Tai Mo Shan
Photo Source: Chai Ho

Tai Mo Shan

UniquenessThe sunset watched here, how different is it from the others?
VisibilityIs the sunset likely to be seen from the location?
AccessibilityHow easy is it to get to the location? ("-" means the location cannot be revisited at will)
CrowdHow busy is the location? ("-" means the location has no public access or I was on the move)
OverallIs this location worth a sunset visit?

Tai Mo Shan is the highest peak in Hong Kong, with an elevation of 957 metres (3,140 ft), and therefore it also has one of the best sunset views in Hong Kong. It is rather easy to hike to the peak as there is a road all the way at a comfortable gradient. Visitors cannot access the highest point on Tai Mo Shan, as it is occupied by a Hong Kong Observatory weather radar station.

Tai Mo Shan is an extinct volcano dating from the Jurassic period. A small hill known as “Kwun Yam Shan” near the mountain still vents warm air though cracks in the rocks that lead all the way to the mantle. The holes that exhale warm air are known as “hot pots”. When the surface temperature is cold, and the warmth of the expelled air is clearly discernible, this phenomenon is referred to by locals as “dragon’s breath”.

  • The view from the top can be stunning, looking downwards to different parts of New Territories and Kowloon.
  • Visibility to the sunset is never a problem although sometimes it can get quite smoggy.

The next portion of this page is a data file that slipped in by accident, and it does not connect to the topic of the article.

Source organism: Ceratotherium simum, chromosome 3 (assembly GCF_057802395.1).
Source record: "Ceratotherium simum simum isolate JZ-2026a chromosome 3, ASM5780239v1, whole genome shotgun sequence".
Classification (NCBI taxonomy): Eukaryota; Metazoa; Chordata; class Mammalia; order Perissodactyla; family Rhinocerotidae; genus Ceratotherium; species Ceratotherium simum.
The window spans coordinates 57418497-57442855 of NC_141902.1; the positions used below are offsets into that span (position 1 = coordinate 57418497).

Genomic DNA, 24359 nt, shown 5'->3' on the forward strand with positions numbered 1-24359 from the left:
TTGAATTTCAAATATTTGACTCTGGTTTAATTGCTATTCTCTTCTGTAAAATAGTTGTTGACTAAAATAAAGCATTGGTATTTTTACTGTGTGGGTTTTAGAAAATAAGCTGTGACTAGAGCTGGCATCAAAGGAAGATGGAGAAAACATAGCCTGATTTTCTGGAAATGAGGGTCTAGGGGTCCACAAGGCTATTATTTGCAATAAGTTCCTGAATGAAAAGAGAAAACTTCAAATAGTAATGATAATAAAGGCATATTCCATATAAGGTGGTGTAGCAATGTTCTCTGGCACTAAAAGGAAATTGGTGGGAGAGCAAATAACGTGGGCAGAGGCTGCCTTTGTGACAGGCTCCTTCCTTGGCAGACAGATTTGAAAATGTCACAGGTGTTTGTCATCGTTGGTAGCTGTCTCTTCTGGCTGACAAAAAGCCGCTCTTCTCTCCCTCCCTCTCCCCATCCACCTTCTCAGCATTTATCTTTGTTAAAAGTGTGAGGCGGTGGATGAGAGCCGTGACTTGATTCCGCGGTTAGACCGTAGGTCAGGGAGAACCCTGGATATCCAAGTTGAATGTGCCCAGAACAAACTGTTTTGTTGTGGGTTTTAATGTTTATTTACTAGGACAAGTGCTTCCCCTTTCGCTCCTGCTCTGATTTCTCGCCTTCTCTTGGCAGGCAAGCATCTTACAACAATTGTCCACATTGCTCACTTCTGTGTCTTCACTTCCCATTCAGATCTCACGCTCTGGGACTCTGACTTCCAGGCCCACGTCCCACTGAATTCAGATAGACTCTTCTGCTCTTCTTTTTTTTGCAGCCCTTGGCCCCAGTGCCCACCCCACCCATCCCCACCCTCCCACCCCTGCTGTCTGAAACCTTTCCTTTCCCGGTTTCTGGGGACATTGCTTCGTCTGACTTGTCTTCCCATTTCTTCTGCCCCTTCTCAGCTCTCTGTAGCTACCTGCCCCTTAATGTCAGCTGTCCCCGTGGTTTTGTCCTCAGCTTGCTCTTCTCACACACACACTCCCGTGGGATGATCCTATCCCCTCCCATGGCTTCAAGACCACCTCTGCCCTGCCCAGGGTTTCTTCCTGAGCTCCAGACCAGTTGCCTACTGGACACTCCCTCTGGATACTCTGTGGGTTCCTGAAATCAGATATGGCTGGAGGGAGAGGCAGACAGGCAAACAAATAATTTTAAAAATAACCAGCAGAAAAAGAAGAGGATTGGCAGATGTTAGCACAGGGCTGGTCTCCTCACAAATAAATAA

• For people with cars, it’s very easy to get the peak although there are limited parking spaces (around a dozen only), so people might drop their cars at the roadsides or park at the foot of the mountain and walk up. The mountain is quite flat so it is very easy and safe to hike without needing any mountaineering gear. For ones without cars, you can also get here easily by taxi or Uber, otherwise you will have a lot of walking to do if taking the minibus.
  • Once you are up at the peak, there are lots of routes to walk around and you will notice many people come here for different activities, such as flying kites, taking wedding/graduation pictures, walking dog or just checking out the sunset. Since there are limited parking space, it also limits the amount of crowds here so you don’t need to worry about having too many people blocking your view.

Tips & Sharing

Apart from its great view, many people will also visit Tai Mo Shan for morning breakfast. There are two restaurants that opens everyday at 6am until early afternoon, and offers traditional Hong Kong style dim sum, attracting many morning hikers to grab a bite. And as we are standing at the highest point in Hong Kong, it can get quite windy and chilly even in the summer, so make sure you bring yourself a windproof jacket and may be a weight that helps stabilize your tripod.

Tai Mo Shan
Photo Source: Brian Tang
Tai Mo Shan
Photo Source: The Sunset Blog

Location of the Sunset